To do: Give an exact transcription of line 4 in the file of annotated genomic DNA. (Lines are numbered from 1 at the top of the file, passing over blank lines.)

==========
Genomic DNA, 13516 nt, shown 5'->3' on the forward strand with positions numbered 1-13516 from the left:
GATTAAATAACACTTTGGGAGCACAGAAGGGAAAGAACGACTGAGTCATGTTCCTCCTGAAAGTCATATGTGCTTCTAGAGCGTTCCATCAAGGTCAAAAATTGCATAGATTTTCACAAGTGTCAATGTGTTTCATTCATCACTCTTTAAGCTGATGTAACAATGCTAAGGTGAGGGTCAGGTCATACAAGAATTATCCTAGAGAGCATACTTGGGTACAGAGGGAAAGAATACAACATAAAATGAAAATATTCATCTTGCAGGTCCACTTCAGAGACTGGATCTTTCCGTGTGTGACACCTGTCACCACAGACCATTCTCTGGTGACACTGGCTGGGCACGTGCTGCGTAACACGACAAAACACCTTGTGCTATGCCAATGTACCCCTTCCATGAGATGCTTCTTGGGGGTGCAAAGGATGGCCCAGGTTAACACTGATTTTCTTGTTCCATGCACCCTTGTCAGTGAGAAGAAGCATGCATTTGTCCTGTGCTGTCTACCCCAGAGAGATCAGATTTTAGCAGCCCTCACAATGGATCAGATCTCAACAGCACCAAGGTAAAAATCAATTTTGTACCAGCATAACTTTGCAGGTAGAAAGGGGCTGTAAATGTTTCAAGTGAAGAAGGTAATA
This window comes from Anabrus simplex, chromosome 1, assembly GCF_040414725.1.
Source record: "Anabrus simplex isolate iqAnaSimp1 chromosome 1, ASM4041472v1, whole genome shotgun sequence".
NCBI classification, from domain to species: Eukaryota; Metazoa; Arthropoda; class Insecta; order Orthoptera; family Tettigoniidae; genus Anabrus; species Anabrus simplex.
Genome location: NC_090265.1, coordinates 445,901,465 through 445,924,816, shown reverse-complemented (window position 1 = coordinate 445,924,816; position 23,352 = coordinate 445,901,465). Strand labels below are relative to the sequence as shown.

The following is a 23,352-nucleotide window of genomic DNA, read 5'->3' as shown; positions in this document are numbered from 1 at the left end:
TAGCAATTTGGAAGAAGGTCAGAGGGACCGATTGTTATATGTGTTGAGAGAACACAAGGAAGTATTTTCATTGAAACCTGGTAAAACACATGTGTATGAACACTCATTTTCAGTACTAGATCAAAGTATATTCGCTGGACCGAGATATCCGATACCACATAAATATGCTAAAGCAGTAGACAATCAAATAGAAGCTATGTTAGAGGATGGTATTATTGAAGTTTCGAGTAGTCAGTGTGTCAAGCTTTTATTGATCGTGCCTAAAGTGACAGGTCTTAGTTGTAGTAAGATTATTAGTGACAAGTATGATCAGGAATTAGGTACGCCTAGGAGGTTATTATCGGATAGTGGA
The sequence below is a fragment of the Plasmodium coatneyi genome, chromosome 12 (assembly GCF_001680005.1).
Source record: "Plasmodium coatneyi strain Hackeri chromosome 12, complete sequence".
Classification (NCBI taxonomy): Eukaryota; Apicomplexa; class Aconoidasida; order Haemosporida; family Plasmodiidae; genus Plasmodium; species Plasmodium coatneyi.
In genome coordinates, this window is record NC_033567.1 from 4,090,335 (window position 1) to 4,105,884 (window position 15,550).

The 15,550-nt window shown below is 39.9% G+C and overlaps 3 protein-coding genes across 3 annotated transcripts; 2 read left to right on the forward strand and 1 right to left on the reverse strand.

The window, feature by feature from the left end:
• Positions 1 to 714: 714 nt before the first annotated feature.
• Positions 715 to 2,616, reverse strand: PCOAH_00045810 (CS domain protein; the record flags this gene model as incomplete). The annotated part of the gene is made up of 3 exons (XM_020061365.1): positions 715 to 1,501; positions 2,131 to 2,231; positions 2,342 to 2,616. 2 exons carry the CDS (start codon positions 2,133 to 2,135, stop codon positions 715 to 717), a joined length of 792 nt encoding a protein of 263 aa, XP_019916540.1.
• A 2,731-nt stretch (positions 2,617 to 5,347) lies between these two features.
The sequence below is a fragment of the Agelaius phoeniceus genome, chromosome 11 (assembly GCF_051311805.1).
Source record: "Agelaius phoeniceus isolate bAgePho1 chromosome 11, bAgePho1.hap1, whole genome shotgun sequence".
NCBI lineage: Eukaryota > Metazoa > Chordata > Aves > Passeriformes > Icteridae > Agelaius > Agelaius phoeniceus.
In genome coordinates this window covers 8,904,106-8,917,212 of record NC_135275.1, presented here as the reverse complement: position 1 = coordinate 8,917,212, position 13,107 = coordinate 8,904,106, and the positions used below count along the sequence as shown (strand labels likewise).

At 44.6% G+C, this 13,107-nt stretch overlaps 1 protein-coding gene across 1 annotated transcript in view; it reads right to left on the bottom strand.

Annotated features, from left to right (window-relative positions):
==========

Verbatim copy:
Source record: "Anabrus simplex isolate iqAnaSimp1 chromosome 1, ASM4041472v1, whole genome shotgun sequence".